Mid-IR semiconductor lasers of two wavelength bands, 5.4 and 9.6 µm, are applied to measure aqueous glucose concentration ranging from 0 to 500 mg/dL with Intralipid® emulsion (0 to 8%) added as a fat simulator. The absorption coefficient µa is found linear with respect to glucose and Intralipid® concentrations, and their specific absorption coefficients are obtained via linear regression. These coefficients are subsequently used to infer the concentrations and compare with known values. The objective is to evaluate the method accuracy. Glucose concentration is determined within ±21 mg/dL with 90% confidence and ±32 mg/dL with 99% confidence, using <1-mJ laser energy. It is limited by the apparatus mechanical error and not the photometric system noise. The expected uncertainties due to photometric noise are ±6 and ±9 mg/dL with 90 and 99% confidence, respectively. The uncertainty is fully accounted for by the system intrinsic errors, allowing rigorous inference of the confidence level. Intralipid® is found to have no measurable effect on glucose determination. Further analysis suggests that a few mid-IR wavelengths may be sufficient, and that the laser technique offers advantages with regard to accuracy, speed, and sample volume, which can be small, ~0.4×10−7 mL for applications such as microfluidic or microbioarray monitoring.
This paper describes an application-centric development of broadly tunable and multi-spectral mid/long-wave IR semi-conductor lasers. Examples of various external-cavity lasers capable of broad, continuous wavelength tuning with type-I and type-II quantum cascade lasers are discussed. Laser configurations studied include conventional Littman-Metcalf, Littrow, multi-segment and Bragg-grating-coupled surface-emitting. All were capable of single-mode continuous tuning with high side-mode-suppression ratio. The lasers were evaluated with spectroscopic applications, which include wave-length-modulation spectroscopic imaging and multi-wavelength decomposition of a gas mixture. The results showed that these lasers were capable of maintaining wavelength accuracy and stability over the entire tuning range. Multi-spectral imaging with discrete wavelengths over a wide spectral range was also studied. The results with a modest 4-wavelength system demonstrated the potential application for target discrimination, detection, and identification. These results suggest potential value for broadly tunable, wide-band M/LWIR laser technology.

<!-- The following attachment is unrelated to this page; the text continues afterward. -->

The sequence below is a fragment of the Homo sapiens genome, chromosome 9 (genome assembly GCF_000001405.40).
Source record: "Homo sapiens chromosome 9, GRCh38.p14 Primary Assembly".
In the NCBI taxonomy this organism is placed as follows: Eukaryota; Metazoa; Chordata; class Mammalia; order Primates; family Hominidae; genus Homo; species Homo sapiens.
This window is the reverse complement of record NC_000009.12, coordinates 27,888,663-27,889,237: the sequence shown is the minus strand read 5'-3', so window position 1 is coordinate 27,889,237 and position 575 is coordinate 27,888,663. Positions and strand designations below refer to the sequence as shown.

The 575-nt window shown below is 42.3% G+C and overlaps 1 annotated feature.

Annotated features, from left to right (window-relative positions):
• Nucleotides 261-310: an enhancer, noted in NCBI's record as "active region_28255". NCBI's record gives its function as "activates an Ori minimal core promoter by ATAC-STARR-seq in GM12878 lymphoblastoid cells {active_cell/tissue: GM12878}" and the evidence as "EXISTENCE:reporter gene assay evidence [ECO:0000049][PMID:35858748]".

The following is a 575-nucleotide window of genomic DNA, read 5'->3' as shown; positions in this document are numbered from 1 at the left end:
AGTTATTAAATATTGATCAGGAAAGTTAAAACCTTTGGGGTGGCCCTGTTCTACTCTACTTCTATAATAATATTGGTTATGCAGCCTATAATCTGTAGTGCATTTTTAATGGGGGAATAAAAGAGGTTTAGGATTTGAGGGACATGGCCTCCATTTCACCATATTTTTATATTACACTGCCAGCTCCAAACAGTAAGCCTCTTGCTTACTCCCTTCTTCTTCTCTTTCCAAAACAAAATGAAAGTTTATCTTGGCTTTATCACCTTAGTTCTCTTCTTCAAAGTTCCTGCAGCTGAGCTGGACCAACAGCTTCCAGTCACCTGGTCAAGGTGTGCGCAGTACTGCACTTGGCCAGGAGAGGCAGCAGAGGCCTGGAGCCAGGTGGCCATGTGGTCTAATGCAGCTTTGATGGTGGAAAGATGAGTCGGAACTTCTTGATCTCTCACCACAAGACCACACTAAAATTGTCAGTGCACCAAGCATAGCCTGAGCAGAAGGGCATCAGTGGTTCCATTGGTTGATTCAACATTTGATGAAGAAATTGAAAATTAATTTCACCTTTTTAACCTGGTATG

Infrared micro-spectroscopy is a useful tool for basic research and biomedical applications. Conventional microspectroscopic imaging apparatuses use thermal sources for sample illumination, which have low brightness, low optical spectral intensity, and high noise. This work evaluates the system engineering advantages of using mid-infrared semiconductor lasers that offer orders-of magnitude higher brightness, spectral intensity, and lower noise. A laser-based microscopic spectral imaging system with focal plane array detectors demonstrated a high signal-to-noise ratio (>20 dB) at video frame rate for a large illuminated area. Microscopic spectral imaging with fixed-wavelength and tunable lasers of 4.6, 6, and 9.3-μm wavelength was applied to a number of representative samples that consist of biological tissues (plant and animal) and solid material (a stack of laminated polymers). Transmission spectral images with ~30-dB dynamic range were obtained with clear evidence of spectral features for different samples. The potential of more advanced systems with a wide coverage of spectral bands is discussed.
Rupture of atherosclerotic plaques - the main cause of heart attach and stokes - is not predictable. Hence even treadmill stress tests fail to detect many persons at risk. Fatal plaques are found at autopsies to be associated with active inflammatory cells. Classically, inflammation is detected by its swelling, red color, pain and heat. We have found that heat accurately locates the dangerous plaques that are significantly warmer then atherosclerotic plaques without the same inflammation. In order to develop a non-surgical method of locating these plaques, an IR fiber optic imaging system has been developed in our laboratory to evalute the causes and effect of heat in atherosclerotic plaques. The fiber optical imagin bundle consists of 900 individual As2S3 chalcogenide glass fibers which transmit IR radiation from 0.7 micrometers 7 micrometers with little energy loss. By combining that with a highly sensitive Indium Antimonide IR focal plane array detector, we are able to obtain thermal graphic images in situ. The temperature heterogeneity of atherosclerotic plaques developed in the arteral of the experimental animal models is under study with the new device. The preliminary experimental results from the animal model are encouraging. The potential of using this new technology in diagnostic evaluation of the vulnerable atherosclerotic plaques is considerable.